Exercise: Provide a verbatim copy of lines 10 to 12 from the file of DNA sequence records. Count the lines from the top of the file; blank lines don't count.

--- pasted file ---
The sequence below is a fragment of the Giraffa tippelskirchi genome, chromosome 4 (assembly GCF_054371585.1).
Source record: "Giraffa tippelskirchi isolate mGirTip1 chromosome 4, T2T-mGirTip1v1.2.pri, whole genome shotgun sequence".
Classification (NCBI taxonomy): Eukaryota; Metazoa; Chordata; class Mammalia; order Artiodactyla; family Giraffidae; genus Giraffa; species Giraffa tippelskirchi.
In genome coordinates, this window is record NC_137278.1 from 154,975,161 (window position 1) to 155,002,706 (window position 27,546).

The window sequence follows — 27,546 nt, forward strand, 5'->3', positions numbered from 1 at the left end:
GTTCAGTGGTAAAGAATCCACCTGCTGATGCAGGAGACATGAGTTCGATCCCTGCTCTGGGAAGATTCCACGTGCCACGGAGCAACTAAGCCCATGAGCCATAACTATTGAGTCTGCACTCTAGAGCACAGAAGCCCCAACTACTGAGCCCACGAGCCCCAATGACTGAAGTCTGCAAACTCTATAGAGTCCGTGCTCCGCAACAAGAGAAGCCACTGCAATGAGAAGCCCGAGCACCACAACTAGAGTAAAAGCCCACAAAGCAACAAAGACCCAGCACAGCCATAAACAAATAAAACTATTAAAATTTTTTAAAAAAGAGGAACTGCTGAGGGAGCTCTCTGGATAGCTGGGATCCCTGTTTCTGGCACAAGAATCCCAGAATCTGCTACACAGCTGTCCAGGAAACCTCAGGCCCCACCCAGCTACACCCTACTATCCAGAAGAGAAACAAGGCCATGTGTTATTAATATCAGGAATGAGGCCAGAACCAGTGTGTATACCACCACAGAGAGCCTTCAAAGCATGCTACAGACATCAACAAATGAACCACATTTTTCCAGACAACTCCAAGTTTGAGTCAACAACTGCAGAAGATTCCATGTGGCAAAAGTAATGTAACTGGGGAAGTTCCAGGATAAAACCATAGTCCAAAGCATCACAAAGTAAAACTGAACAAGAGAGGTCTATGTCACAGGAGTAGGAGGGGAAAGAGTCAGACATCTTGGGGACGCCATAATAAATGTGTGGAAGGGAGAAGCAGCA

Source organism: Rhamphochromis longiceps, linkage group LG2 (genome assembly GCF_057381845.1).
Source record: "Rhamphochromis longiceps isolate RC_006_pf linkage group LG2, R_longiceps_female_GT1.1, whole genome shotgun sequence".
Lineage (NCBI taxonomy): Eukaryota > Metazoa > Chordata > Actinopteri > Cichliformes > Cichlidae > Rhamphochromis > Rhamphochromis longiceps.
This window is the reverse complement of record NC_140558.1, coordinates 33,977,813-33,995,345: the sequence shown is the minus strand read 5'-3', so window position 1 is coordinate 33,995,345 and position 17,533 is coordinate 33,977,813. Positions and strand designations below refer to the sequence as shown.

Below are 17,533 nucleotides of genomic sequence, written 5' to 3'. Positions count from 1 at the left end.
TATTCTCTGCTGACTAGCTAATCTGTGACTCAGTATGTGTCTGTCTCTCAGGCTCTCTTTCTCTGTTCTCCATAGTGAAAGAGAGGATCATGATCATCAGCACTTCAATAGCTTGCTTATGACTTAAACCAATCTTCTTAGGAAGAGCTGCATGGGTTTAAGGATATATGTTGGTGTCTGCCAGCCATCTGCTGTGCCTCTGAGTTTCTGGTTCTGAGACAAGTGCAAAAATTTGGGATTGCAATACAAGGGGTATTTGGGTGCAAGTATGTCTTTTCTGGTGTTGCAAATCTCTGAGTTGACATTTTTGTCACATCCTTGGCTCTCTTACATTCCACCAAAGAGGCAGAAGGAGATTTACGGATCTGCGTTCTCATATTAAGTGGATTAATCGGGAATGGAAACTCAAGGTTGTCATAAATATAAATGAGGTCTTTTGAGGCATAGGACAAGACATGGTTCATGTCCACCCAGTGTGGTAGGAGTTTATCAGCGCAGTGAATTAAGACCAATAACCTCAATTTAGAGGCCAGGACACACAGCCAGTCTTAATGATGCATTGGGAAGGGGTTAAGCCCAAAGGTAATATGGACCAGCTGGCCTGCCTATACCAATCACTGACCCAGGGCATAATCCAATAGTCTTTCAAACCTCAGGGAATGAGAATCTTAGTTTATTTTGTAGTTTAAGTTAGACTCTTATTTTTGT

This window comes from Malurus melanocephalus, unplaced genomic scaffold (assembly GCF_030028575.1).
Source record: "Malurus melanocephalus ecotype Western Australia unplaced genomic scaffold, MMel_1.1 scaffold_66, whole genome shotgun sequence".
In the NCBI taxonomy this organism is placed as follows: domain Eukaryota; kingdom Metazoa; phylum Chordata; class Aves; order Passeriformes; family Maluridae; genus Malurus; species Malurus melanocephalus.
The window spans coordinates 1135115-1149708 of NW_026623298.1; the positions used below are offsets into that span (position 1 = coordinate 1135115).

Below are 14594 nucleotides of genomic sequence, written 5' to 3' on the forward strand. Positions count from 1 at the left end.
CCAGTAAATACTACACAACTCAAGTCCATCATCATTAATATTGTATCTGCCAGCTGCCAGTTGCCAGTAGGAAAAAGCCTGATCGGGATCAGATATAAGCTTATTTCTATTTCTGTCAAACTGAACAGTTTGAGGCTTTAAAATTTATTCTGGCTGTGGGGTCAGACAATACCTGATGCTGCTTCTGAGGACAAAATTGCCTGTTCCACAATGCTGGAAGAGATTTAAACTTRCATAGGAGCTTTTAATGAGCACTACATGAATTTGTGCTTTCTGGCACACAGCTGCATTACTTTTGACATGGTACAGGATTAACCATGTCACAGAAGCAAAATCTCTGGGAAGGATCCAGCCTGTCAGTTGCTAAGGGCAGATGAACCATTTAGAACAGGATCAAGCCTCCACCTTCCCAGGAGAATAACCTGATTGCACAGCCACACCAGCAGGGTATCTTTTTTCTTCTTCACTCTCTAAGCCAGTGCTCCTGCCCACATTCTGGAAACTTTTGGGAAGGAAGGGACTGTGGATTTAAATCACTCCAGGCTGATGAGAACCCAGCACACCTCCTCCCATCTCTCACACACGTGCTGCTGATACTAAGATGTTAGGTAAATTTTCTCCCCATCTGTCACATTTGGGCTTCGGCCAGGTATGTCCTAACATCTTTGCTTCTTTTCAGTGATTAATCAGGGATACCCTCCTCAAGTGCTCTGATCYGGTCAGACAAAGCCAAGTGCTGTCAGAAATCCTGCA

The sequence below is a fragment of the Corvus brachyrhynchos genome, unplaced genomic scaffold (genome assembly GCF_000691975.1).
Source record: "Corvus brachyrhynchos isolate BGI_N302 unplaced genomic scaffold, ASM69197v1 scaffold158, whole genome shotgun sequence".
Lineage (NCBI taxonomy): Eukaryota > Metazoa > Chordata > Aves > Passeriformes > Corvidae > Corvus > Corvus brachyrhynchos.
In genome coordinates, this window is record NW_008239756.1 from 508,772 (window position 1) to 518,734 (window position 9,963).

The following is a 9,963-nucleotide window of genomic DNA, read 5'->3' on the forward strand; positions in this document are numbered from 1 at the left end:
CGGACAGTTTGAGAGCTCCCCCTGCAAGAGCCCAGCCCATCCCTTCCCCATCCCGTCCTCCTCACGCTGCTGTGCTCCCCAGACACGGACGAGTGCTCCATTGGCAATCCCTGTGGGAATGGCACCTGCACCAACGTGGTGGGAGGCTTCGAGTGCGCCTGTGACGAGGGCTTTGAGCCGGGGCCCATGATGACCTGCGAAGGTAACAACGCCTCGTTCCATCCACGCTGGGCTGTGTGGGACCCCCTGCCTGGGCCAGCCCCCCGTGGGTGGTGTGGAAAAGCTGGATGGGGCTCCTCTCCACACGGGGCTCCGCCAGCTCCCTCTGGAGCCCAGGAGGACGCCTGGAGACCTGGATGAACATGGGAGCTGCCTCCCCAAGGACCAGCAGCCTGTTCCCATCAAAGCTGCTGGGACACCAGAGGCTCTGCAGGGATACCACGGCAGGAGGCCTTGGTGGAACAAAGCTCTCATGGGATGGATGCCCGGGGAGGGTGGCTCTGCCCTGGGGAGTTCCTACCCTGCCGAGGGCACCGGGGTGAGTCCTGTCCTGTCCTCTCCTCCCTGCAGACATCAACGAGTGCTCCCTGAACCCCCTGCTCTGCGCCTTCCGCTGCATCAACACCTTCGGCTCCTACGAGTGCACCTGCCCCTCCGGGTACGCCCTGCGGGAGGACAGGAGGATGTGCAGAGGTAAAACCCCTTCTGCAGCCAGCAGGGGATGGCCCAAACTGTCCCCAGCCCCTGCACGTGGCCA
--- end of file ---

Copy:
This window is the reverse complement of record NC_140558.1, coordinates 33,977,813-33,995,345: the sequence shown is the minus strand read 5'-3', so window position 1 is coordinate 33,995,345 and position 17,533 is coordinate 33,977,813. Positions and strand designations below refer to the sequence as shown.

Below are 17,533 nucleotides of genomic sequence, written 5' to 3'. Positions count from 1 at the left end.
TATTCTCTGCTGACTAGCTAATCTGTGACTCAGTATGTGTCTGTCTCTCAGGCTCTCTTTCTCTGTTCTCCATAGTGAAAGAGAGGATCATGATCATCAGCACTTCAATAGCTTGCTTATGACTTAAACCAATCTTCTTAGGAAGAGCTGCATGGGTTTAAGGATATATGTTGGTGTCTGCCAGCCATCTGCTGTGCCTCTGAGTTTCTGGTTCTGAGACAAGTGCAAAAATTTGGGATTGCAATACAAGGGGTATTTGGGTGCAAGTATGTCTTTTCTGGTGTTGCAAATCTCTGAGTTGACATTTTTGTCACATCCTTGGCTCTCTTACATTCCACCAAAGAGGCAGAAGGAGATTTACGGATCTGCGTTCTCATATTAAGTGGATTAATCGGGAATGGAAACTCAAGGTTGTCATAAATATAAATGAGGTCTTTTGAGGCATAGGACAAGACATGGTTCATGTCCACCCAGTGTGGTAGGAGTTTATCAGCGCAGTGAATTAAGACCAATAACCTCAATTTAGAGGCCAGGACACACAGCCAGTCTTAATGATGCATTGGGAAGGGGTTAAGCCCAAAGGTAATATGGACCAGCTGGCCTGCCTATACCAATCACTGACCCAGGGCATAATCCAATAGTCTTTCAAACCTCAGGGAATGAGAATCTTAGTTTATTTTGTAGTTTAAGTTAGACTCTTATTTTTGT